Monday, 11 November 2013

Lecture 3: Observing and Cataloguing the Heavens

Lecture 3

Observing and Cataloguing the Heavens

            In my last lecture I described some of the instruments which are made use of by the practical astronomer. There are others which are sometimes employed, but as these are not absolutely necessary to our fictitious observer I shall defer their description untill we arrive at those parts in which they are more particularly concerned.

            Let us now pursue the path of our imaginary Astronomer. Let us suppose him placed in an elevated station having an uniterrupted prospect on every side to the horizon. He will naturally distinguish in the heavens three kinds of bodies marked by entirely different characters. The Sun, whose preserve is always indicated by the copious emission of light and heat, whose duration above the horizon constitutes that period called day. The Moon, whose rays never produce the least sensible heat, but illuminate in different degrees at various times. And the third kind of objects are the Stars, which yield no heat and but just sufficient light to render them visible. These are the less conspicuous and least splendid objects which attract his notice, but accordingly the laws of investigation to which we prescribed to him, he must for the present defer the consideration of the lunar and solar orbs which, though the most brilliant, are but solitary individuals and confine his attention to the examination of that numerous class called Stars.

The first question respecting them which will present itself to his mind will probably be this. What becomes of these objects during the day? is their light extinguished? have they themselves been removed? or what is the cause of their disappearance? By looking at their gradual appearance at sunset he will soon be convinced that they have not been removed from their places during the presence of this luminary, and it will soon occur to him that the probable cause of their being invisible is owing to the superior splendour of the Sun preventing their feeble rays from making any impression on our organs of sight. To put this explanation to the test he will make the following experiment.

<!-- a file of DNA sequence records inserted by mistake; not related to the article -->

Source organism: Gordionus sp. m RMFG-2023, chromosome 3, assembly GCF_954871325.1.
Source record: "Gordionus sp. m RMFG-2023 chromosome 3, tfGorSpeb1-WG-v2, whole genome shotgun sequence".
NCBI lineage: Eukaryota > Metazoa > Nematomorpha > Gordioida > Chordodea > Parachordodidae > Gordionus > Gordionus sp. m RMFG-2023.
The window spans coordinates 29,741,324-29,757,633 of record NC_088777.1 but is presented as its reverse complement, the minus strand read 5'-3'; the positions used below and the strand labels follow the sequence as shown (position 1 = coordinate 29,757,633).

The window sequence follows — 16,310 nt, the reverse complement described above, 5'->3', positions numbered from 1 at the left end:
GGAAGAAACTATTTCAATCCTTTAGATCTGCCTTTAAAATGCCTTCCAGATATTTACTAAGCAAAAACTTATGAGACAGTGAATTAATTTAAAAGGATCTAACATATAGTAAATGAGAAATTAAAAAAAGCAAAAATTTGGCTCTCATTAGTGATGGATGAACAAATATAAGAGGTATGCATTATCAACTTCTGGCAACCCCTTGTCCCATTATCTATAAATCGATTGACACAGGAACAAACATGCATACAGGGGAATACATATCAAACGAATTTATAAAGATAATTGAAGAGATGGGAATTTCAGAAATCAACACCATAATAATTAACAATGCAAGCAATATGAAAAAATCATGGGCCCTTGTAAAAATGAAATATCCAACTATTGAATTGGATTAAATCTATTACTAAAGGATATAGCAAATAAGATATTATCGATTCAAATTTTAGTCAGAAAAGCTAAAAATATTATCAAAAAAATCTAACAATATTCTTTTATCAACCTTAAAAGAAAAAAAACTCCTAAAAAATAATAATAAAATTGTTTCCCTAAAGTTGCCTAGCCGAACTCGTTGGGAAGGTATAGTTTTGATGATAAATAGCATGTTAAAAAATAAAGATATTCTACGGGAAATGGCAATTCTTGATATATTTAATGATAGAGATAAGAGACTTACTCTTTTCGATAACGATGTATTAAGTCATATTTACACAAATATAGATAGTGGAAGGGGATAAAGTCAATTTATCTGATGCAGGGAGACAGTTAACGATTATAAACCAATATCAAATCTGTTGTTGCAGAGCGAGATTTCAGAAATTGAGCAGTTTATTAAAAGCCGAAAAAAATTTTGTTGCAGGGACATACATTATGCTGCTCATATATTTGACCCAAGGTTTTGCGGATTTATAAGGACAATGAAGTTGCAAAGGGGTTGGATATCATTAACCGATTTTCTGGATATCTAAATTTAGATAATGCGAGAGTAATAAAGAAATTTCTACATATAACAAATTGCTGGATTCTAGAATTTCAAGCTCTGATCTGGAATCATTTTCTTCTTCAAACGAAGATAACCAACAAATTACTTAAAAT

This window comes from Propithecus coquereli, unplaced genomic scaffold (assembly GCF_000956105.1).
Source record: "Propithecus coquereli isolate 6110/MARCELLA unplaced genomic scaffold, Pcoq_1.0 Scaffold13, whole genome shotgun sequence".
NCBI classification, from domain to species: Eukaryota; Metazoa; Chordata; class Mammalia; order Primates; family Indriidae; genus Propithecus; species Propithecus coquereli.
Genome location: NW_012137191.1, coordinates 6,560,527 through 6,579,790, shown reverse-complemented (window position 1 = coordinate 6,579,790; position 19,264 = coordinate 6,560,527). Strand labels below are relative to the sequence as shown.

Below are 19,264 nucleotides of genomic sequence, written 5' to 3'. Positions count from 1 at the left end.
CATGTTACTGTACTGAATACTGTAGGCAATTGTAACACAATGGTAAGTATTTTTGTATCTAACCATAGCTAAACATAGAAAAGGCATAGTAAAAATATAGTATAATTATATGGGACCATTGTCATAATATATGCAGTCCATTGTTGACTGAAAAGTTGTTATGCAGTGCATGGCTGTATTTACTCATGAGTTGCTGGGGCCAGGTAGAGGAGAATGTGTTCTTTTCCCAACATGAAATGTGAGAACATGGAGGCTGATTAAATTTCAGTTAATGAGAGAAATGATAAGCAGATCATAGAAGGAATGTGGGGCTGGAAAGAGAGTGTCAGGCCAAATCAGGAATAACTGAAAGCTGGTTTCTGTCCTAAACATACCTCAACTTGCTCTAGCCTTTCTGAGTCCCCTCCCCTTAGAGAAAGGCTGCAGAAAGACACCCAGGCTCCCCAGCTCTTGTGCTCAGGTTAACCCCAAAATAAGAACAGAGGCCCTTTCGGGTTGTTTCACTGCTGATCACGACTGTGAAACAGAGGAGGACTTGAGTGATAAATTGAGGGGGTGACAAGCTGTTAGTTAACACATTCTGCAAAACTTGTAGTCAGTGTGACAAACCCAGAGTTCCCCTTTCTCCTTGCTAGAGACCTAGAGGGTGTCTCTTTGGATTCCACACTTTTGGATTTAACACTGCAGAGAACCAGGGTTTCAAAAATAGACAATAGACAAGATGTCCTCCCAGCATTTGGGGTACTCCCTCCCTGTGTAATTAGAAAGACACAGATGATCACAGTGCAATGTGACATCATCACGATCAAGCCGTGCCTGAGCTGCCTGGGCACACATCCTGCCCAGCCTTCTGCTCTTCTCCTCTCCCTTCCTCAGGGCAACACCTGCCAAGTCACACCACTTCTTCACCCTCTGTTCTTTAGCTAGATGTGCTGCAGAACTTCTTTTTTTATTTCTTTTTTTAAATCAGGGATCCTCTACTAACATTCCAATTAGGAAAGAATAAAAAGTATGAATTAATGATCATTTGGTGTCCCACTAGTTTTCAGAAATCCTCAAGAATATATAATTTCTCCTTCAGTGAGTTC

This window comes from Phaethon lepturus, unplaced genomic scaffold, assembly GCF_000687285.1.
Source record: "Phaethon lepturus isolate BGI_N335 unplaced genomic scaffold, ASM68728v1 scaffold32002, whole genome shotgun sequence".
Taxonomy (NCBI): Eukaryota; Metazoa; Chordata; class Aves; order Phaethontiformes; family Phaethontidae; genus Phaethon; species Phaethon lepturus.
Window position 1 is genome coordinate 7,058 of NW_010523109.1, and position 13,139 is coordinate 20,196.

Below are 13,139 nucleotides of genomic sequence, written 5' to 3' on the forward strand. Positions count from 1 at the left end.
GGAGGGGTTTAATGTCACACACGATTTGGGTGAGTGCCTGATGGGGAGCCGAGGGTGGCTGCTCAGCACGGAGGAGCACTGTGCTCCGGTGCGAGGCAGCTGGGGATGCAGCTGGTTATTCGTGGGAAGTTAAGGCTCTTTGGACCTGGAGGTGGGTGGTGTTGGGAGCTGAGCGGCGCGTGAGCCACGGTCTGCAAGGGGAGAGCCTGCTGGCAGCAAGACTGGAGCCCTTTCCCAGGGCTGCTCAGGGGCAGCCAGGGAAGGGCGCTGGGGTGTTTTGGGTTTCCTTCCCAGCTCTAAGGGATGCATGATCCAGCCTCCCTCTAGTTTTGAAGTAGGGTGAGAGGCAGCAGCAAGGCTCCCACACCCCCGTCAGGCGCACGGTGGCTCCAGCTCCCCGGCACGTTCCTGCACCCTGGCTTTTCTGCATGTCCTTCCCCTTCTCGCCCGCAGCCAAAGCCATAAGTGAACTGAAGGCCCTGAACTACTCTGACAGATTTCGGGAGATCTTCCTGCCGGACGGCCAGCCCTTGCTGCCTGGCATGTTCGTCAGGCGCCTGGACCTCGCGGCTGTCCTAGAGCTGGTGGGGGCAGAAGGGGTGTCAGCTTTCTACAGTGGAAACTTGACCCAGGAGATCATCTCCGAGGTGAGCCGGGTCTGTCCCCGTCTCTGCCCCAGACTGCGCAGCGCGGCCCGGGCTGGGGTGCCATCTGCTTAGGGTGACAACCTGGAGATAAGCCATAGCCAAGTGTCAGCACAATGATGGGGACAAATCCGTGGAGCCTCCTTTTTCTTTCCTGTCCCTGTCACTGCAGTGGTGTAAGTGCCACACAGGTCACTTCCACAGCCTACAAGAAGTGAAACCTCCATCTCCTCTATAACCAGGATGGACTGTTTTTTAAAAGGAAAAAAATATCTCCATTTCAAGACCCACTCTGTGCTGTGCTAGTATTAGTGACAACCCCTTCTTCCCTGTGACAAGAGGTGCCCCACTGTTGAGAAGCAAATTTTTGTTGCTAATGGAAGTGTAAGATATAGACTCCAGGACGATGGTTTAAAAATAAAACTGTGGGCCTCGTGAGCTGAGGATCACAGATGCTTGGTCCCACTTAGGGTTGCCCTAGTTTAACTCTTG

Having provided a long tube or a long telescope would be still better he makes the apertures at the ends extremely small, so that only a few rays shall enter at once. When this is directed to any part of the heavens at a distance from that in which the Sun is situated, the Stars will be visible by means of it. The reason is obvious. The rays from all other objects but that to which it is directed are excluded from the eye, and thus the faint rays proceeding from a star are rendered visible, even during the day.

After looking at them for a short time, he perceives that they appear all in motion, some moving but slowly, others with considerable velocity. He observes, in one quarter of the horizon, new stars appear, and at the opposite side those which were visible seem to sink below. The first conjecture he makes on these varied appearances is, that all the stars move in the same direction. To determine whether this is just he turns his eyes to that part of the heavens where the greater number appear to rise, and he examines whether there may not be some few which set in this part of the heavens. He will find that there are none. And on turning to that quarter where the stars appear to set he will likewise find that there is no exception. He is thus led to conclude that all the stars move in the same direction.

            This first result to which our observer arrives he is still anxious to confirm and continues to examine if there be no exception to it. Upon viewing some few, however, he finds to his disappointment that their apparent motion is in a contrary direction. On these stars he particularly fixes his attention, and after looking at them for some time, he finds that they never sink below the horizon, but appear to describe some curve, and when they get to the lowest point they reascend. This curve, it soon appears, is a circle, and the apparent exception is now explained. These stars move in their circles in the same direction as the others which he had observed, but  from the nature of this kind of motion, when they are in the lowest part of the circle, their motion appears contrary to the direction in which they move when they are in the upper half.